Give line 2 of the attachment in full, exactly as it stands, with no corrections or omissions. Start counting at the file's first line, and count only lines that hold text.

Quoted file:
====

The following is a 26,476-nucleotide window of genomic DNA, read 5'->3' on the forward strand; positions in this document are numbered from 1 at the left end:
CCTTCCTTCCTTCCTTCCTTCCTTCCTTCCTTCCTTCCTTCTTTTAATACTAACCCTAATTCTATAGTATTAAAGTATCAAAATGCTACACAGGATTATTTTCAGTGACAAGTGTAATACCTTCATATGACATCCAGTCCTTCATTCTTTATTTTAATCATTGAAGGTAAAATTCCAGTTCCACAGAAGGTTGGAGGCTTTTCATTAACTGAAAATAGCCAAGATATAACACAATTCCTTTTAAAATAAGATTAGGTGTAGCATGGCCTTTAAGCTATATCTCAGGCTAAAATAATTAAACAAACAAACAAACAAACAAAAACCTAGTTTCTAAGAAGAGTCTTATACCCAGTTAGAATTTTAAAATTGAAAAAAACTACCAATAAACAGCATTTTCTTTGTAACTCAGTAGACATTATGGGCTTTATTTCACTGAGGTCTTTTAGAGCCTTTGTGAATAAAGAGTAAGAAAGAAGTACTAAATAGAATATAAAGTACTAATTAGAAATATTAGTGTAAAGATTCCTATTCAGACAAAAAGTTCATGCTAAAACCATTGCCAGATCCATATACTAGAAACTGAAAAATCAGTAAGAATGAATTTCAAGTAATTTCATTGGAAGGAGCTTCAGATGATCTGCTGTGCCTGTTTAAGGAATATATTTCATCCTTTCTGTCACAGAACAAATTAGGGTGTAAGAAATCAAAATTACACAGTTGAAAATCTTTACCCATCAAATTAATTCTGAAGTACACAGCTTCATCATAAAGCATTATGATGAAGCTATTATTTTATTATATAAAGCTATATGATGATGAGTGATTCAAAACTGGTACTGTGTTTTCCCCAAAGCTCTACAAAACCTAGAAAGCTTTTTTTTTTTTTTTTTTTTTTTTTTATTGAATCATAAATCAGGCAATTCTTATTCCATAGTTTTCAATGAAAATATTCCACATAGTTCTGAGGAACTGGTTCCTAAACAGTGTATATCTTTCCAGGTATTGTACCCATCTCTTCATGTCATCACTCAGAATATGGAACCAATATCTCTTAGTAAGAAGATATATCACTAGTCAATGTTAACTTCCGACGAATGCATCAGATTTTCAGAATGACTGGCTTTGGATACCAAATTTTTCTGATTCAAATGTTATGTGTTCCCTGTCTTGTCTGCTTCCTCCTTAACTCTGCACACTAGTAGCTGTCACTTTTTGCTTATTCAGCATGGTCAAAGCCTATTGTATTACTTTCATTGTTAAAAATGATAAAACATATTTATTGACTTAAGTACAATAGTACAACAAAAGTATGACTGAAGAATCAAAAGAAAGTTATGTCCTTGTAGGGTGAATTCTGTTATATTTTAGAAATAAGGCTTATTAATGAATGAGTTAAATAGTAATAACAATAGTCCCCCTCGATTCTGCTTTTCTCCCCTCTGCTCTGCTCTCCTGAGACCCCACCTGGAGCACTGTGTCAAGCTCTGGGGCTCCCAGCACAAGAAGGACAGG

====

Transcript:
CCTTCCTTCCTTCCTTCCTTCCTTCCTTCCTTCCTTCCTTCTTTTAATACTAACCCTAATTCTATAGTATTAAAGTATCAAAATGCTACACAGGATTATTTTCAGTGACAAGTGTAATACCTTCATATGACATCCAGTCCTTCATTCTTTATTTTAATCATTGAAGGTAAAATTCCAGTTCCACAGAAGGTTGGAGGCTTTTCATTAACTGAAAATAGCCAAGATATAACACAATTCCTTTTAAAATAAGATTAGGTGTAGCATGGCCTTTAAGCTATATCTCAGGCTAAAATAATTAAACAAACAAACAAACAAACAAAAACCTAGTTTCTAAGAAGAGTCTTATACCCAGTTAGAATTTTAAAATTGAAAAAAACTACCAATAAACAGCATTTTCTTTGTAACTCAGTAGACATTATGGGCTTTATTTCACTGAGGTCTTTTAGAGCCTTTGTGAATAAAGAGTAAGAAAGAAGTACTAAATAGAATATAAAGTACTAATTAGAAATATTAGTGTAAAGATTCCTATTCAGACAAAAAGTTCATGCTAAAACCATTGCCAGATCCATATACTAGAAACTGAAAAATCAGTAAGAATGAATTTCAAGTAATTTCATTGGAAGGAGCTTCAGATGATCTGCTGTGCCTGTTTAAGGAATATATTTCATCCTTTCTGTCACAGAACAAATTAGGGTGTAAGAAATCAAAATTACACAGTTGAAAATCTTTACCCATCAAATTAATTCTGAAGTACACAGCTTCATCATAAAGCATTATGATGAAGCTATTATTTTATTATATAAAGCTATATGATGATGAGTGATTCAAAACTGGTACTGTGTTTTCCCCAAAGCTCTACAAAACCTAGAAAGCTTTTTTTTTTTTTTTTTTTTTTTTTTATTGAATCATAAATCAGGCAATTCTTATTCCATAGTTTTCAATGAAAATATTCCACATAGTTCTGAGGAACTGGTTCCTAAACAGTGTATATCTTTCCAGGTATTGTACCCATCTCTTCATGTCATCACTCAGAATATGGAACCAATATCTCTTAGTAAGAAGATATATCACTAGTCAATGTTAACTTCCGACGAATGCATCAGATTTTCAGAATGACTGGCTTTGGATACCAAATTTTTCTGATTCAAATGTTATGTGTTCCCTGTCTTGTCTGCTTCCTCCTTAACTCTGCACACTAGTAGCTGTCACTTTTTGCTTATTCAGCATGGTCAAAGCCTATTGTATTACTTTCATTGTTAAAAATGATAAAACATATTTATTGACTTAAGTACAATAGTACAACAAAAGTATGACTGAAGAATCAAAAGAAAGTTATGTCCTTGTAGGGTGAATTCTGTTATATTTTAGAAATAAGGCTTATTAATGAATGAGTTAAATAGTAATAACAATAGTCCCCCTCGATTCTGCTTTTCTCCCCTCTGCTCTGCTCTCCTGAGACCCCACCTGGAGCACTGTGTCAAGCTCTGGGGCTCCCAGCACAAGAAGGACAGG